In a time when distracted driving and cell phone use while driving pose a serious threat, it is more important than ever to be diligent about wearing a seat belt.

The Click It or Ticket enforcement is a reminder to drivers to always buckle up, no matter how short of a distance you are traveling. Stated where seat belt use is enforced equates to a higher percentage of use and more lives saved. Michigan’s recent seat belt enforcement was successful and is spreading awareness and keeping drivers safe.

Eastpointe Firefighters Local 1561 Gun Raffle


Narcan Training


Schuette Releases New Consumer Alert to Warn Residents About New Text Messaging Scams called “Smishing”

Smishing, a blending of the words SMS and phishing, is when scammers send text messages pretending to be from trusted sources

LANSING – Michigan Attorney General Bill Schuette announced his Consumer Protection team has released a new consumer alert on “Smishing.” Smishing is when a scammer sends text messages to consumers appearing to be from a trusted source.

Smishing scams are like phishing scams for emails except they arrive as text messages. The scammer’s goal is for consumers to respond to the texts with personal information or to click on links that install malware.

“Dishonest individuals are always trying to find new ways to obtain our personal information,” said Schuette. “My Consumer Protection team continually works to stay current on the latest scams, so they can make sure Michigan residents are aware of these scams and know how to identify the scams and avoid them.”

With more than 20 billion text messages sent every day in the United States, a growing number of those are from thieves trying to scam consumers. Smartphone users are three times more likely to fall for fake text messages than computer users, therefore text message scams are on the rise.

Common Smishing Scam

A common smishing tactic involves a text warning about a “problem” with one of your accounts and asking for your information to correct it.

In addition, some scammers, will pitch offers that seem too good to be true such as promises of free gifts and trips.

It is important to not respond to these texts, either by clicking on a link or providing information. You may download malware or become an identity theft victim.

The easiest way to avoid being scammed: delete the message.

How to Spot Smishing Scams

It is important to look out for the following:

  • A text message that appears to be your bank and states there is a problem with your account. A phone number is listed for you to call right away;
  • A text message from an unknown sender asking for you to call a number, click on link or respond with personal information;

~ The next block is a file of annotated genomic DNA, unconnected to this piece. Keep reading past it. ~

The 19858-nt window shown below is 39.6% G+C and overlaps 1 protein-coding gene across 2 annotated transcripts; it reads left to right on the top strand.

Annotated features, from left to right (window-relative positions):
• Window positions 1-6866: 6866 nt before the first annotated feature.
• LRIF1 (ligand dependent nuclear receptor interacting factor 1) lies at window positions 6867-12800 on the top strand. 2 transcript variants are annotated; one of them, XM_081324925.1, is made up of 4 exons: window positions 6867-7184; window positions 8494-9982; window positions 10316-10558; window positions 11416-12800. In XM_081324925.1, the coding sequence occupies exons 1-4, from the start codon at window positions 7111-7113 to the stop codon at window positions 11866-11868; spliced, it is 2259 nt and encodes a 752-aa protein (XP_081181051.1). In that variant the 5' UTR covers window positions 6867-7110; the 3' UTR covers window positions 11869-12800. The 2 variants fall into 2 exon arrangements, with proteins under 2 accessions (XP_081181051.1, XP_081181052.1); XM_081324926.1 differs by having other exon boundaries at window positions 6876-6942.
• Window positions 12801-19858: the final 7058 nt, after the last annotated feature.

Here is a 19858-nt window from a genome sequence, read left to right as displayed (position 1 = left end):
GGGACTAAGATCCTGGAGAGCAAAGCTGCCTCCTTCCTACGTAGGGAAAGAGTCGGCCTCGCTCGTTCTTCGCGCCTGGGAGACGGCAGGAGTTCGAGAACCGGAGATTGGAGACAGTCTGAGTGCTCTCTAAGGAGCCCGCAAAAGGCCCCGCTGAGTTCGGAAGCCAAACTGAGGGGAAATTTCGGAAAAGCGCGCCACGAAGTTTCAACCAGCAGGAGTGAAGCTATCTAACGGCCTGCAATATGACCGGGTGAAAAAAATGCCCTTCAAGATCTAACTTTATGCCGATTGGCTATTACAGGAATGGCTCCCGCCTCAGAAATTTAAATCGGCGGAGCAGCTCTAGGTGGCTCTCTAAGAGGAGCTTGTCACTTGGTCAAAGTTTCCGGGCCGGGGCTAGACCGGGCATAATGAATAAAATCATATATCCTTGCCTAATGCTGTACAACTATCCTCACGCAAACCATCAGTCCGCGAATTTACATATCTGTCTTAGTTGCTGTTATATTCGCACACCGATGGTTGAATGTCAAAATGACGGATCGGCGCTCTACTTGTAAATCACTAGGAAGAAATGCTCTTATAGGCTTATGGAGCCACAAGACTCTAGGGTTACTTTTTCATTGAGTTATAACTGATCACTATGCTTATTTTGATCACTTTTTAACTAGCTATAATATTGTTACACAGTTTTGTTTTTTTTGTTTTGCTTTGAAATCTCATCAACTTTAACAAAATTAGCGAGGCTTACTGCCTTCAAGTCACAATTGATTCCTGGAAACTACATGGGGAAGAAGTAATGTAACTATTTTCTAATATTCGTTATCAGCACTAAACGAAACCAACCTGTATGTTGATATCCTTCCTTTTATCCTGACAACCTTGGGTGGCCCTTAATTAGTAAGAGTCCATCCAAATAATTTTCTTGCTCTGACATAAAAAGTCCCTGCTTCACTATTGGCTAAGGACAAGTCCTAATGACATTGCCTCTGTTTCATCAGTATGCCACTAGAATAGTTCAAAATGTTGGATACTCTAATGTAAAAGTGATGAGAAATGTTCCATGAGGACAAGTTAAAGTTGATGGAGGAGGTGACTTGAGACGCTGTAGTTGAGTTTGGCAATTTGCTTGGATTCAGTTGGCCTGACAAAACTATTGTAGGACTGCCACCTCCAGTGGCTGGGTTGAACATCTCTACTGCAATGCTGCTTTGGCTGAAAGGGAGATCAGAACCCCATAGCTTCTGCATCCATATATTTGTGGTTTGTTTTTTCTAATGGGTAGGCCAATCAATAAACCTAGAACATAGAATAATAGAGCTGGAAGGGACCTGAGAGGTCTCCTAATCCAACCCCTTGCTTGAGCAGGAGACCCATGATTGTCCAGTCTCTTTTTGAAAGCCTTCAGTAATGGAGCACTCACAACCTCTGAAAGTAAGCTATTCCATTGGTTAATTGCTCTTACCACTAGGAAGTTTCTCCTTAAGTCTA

• A text message that reads: “REAL ROLEX 90% OFF, click here.”; and
  • A text message that says, “click here,” enter “x,” or reply “stop” to opt out of future messages.

How to Prevent Smishing Scams

  • Don’t respond to any suspicious numbers. Instead once you report it, delete the text and block the number;
  • Don’t share your phone number unless you know the person or organization well;
  • Beware of the fine print in user agreements for products or services that may use your phone number, like mobile apps and free ring-tone offers;
  • NEVER follow a text’s instructions to push a designated key to opt out of future messages; and
  • Report scam texts to the Federal Communications Commission online, by phone 888-225-5322; or by mail: FCC Consumer Complaints, 445 12th Street S.W., Washington D.C. 20554.

What You Need to Know

Neither the State of Michigan nor the federal government will contact you via text message. Federal law makes it illegal to send commercial text messages to a mobile device without the recipient’s permission. This law even applies if you haven’t put your name on a ‘Do-Not-Call-List’. Downloading apps and ringtones on your smartphone put you more at risk for your number to get in the hands of scammers. It is important to read the “terms of agreement” carefully before downloading anything to your device.


If you are a mobile subscriber with AT&T, T-Mobile, Verizon or Bell you can report spam texts to your carrier by copying the text and forwarding it to 7726 free of charge.

If you cannot use 7226, then consumers can report smishing texts to your service provider and the Federal Communications Commission

Learn more about robocalls, phone scams, and government imposters with our Consumer Education materials, including our Consumer Alerts on Michigan Telemarketing Laws and Telemarketing Fraud.

To report a scam, file a complaint, or get additional information, contact the Michigan Department of Attorney General:


P.O. Box 30213 Lansing, MI 48909


Fax: 517-241-3771

Toll free: 877-765-8388

Online complaint form

Shelter Dogs to Police Heroes

All dogs are not created equal. Some make great family pets. Others struggle to fit in and wind up at the shelter. But that doesn’t always its mean the end of the road for these canines. With the right training, many of these shelter dogs can be save and, in turn, save lives.